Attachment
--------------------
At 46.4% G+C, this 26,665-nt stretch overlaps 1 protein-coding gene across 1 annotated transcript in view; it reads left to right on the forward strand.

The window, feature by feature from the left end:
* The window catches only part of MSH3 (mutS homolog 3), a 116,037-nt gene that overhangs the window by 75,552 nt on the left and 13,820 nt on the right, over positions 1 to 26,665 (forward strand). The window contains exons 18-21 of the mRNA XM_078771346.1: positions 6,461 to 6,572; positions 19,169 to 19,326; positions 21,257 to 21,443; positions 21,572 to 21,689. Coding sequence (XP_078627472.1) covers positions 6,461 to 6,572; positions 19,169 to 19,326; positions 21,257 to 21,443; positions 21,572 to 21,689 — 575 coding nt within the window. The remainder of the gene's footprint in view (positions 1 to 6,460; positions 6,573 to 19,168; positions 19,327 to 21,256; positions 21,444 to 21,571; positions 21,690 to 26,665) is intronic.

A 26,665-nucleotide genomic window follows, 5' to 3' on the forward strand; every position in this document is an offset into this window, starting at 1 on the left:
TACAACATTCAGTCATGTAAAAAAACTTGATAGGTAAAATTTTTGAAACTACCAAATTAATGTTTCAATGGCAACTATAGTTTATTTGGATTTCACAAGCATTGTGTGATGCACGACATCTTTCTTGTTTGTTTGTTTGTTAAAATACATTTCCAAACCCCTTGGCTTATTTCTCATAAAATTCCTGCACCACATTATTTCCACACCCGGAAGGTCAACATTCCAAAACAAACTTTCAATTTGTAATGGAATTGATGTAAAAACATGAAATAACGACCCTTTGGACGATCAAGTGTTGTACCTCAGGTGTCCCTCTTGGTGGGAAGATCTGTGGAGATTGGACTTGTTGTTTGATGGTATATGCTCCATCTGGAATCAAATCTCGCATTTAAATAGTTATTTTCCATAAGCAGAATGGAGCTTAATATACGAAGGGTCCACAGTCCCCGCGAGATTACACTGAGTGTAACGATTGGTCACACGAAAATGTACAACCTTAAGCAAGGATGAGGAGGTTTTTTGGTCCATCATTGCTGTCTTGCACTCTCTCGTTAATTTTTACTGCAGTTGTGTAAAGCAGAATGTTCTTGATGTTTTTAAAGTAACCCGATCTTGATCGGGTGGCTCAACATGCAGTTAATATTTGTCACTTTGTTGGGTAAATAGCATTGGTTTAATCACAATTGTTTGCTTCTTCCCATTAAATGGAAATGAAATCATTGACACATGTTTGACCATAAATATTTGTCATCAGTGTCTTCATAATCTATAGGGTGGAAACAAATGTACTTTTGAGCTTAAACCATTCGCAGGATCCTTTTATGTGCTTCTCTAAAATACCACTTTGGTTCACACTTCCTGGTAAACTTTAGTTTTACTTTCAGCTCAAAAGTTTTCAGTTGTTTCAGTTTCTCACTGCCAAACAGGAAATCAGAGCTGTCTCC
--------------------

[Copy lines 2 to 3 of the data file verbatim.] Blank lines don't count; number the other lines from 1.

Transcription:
The window, feature by feature from the left end:
* The window catches only part of MSH3 (mutS homolog 3), a 116,037-nt gene that overhangs the window by 75,552 nt on the left and 13,820 nt on the right, over positions 1 to 26,665 (forward strand). The window contains exons 18-21 of the mRNA XM_078771346.1: positions 6,461 to 6,572; positions 19,169 to 19,326; positions 21,257 to 21,443; positions 21,572 to 21,689. Coding sequence (XP_078627472.1) covers positions 6,461 to 6,572; positions 19,169 to 19,326; positions 21,257 to 21,443; positions 21,572 to 21,689 — 575 coding nt within the window. The remainder of the gene's footprint in view (positions 1 to 6,460; positions 6,573 to 19,168; positions 19,327 to 21,256; positions 21,444 to 21,571; positions 21,690 to 26,665) is intronic.